Relational database transactions
Transactions are an abstraction layer that allows an application to pretend that certain concurrency problems and certain kinds of hardware and software faults don’t exist. A large class of errors is reduced down to a simple transaction abort, and the application just needs to try again.
Transactions help prevent lot of problems. Not all applications are susceptible to all those problems: an application with very simple access patterns, such as reading and writing only a single record, can probably manage without transactions. However, for more complex access patterns, transactions can hugely reduce the number of potential error cases you need to think about.
Without transactions, various error scenarios (processes crashing, network interruptions, power outages, disk full, unexpected concurrency, etc.) mean that data can become inconsistent in various ways. For example, denormalized data can easily go out of sync with the source data. Without transactions, it becomes very difficult to reason about the effects that complex interacting accesses can have on the database.
Several widely used isolation levels for concurrency control , in particular read committed, snapshot isolation (sometimes called repeatable read), and serializable. Isolation levels are characterized based on various examples of race conditions:
- Dirty reads
- One client reads another client’s writes before they have been committed. The read committed isolation level and stronger levels prevent dirty reads.
- Dirty writes
- One client overwrites data that another client has written, but not yet committed. Almost all transaction implementations prevent dirty writes.
- Read skew (nonrepeatable reads)
- A client sees different parts of the database at different points in time. This issue is most commonly prevented with snapshot isolation, which allows a transaction to read from a consistent snapshot at one point in time. It is usually implemented with multi-version concurrency control (MVCC).
- Lost updates
- Two clients concurrently perform a read-modify-write cycle. One overwrites the other’s write without incorporating its changes, so data is lost. Some implementations of snapshot isolation prevent this anomaly automatically, while others require a manual lock (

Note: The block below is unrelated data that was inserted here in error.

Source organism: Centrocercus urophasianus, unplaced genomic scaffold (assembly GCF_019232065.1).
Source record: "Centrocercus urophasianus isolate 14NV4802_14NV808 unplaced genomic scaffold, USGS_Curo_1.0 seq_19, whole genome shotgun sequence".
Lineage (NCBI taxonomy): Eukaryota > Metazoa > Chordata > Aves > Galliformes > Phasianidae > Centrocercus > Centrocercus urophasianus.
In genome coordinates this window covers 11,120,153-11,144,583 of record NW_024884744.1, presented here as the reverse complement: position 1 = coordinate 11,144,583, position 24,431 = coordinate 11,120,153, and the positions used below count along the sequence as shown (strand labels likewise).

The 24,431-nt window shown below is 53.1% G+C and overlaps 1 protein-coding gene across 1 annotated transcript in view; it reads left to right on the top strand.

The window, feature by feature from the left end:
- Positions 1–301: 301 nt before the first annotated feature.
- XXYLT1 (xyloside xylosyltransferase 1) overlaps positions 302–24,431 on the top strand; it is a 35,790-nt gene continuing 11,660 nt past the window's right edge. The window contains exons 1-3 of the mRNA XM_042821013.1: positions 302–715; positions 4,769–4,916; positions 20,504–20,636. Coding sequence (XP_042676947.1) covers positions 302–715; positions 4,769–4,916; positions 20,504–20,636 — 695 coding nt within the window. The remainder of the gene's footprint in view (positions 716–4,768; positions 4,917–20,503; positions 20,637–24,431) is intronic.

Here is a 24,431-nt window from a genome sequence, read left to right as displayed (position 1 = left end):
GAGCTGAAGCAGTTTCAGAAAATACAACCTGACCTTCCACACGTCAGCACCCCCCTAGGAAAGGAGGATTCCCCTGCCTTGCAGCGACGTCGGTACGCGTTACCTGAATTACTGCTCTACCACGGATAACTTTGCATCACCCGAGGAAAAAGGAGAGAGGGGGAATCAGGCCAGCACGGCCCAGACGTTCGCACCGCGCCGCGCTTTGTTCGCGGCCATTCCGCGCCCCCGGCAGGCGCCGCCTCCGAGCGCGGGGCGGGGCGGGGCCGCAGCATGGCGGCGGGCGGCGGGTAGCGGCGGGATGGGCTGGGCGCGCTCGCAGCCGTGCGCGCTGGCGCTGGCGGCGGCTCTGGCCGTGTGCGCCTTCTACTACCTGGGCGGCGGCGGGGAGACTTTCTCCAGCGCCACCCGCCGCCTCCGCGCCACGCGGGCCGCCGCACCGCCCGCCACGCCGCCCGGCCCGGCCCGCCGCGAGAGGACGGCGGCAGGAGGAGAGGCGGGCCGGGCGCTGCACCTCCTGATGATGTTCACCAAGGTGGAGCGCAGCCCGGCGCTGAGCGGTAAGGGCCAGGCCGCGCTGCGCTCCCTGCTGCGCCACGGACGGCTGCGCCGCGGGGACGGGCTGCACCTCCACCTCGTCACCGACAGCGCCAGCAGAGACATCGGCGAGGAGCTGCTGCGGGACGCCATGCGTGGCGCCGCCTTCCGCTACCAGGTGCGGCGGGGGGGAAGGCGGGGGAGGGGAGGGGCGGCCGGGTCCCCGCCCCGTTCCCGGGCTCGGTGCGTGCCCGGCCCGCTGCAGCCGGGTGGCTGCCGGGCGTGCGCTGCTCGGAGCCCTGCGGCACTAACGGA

SELECT FOR UPDATE).
- Write skew
- A transaction reads something, makes a decision based on the value it saw, and writes the decision to the database. However, by the time the write is made, the premise of the decision is no longer true. Only serializable isolation prevents this anomaly.
- Phantom reads
- A transaction reads objects that match some search condition. Another client makes a write that affects the results of that search. Snapshot isolation prevents straightforward phantom reads, but phantoms in the context of write skew require special treatment, such as index-range locks.
Weak isolation levels protect against some of those anomalies but leave you, the application developer, to handle others manually (e.g., using explicit locking). Only serializable isolation protects against all of these issues. Three different approaches to implementing serializable transactions follows as:
- Literally executing transactions in a serial order
- If you can make each transaction very fast to execute, and the transaction throughput is low enough to process on a single CPU core, this is a simple and effective option.
- Two-phase locking
- For decades this has been the standard way of implementing serializability, but many applications avoid using it because of its performance characteristics.
- Serializable snapshot isolation (SSI)
- A fairly new algorithm that avoids most of the downsides of the previous approaches. It uses an optimistic approach, allowing transactions to proceed without blocking. When a transaction wants to commit, it is checked, and it is aborted if the execution was not serializable.
Transactions are a valuable database feature, no matter which data model is used apart from relational.
Discussed above are ideas and algorithms mostly in the context of a database running on a single machine. Transactions in distributed databases open a new set of difficult challenges.
Snapshot isolation is not defined in sql standard,oracle treats it as a non-lock serialized isolation,innodb treat it as a mvcc based avoiding phantom repeatable read isolation,but the effect is same,higher performance than normal serialized isolation.
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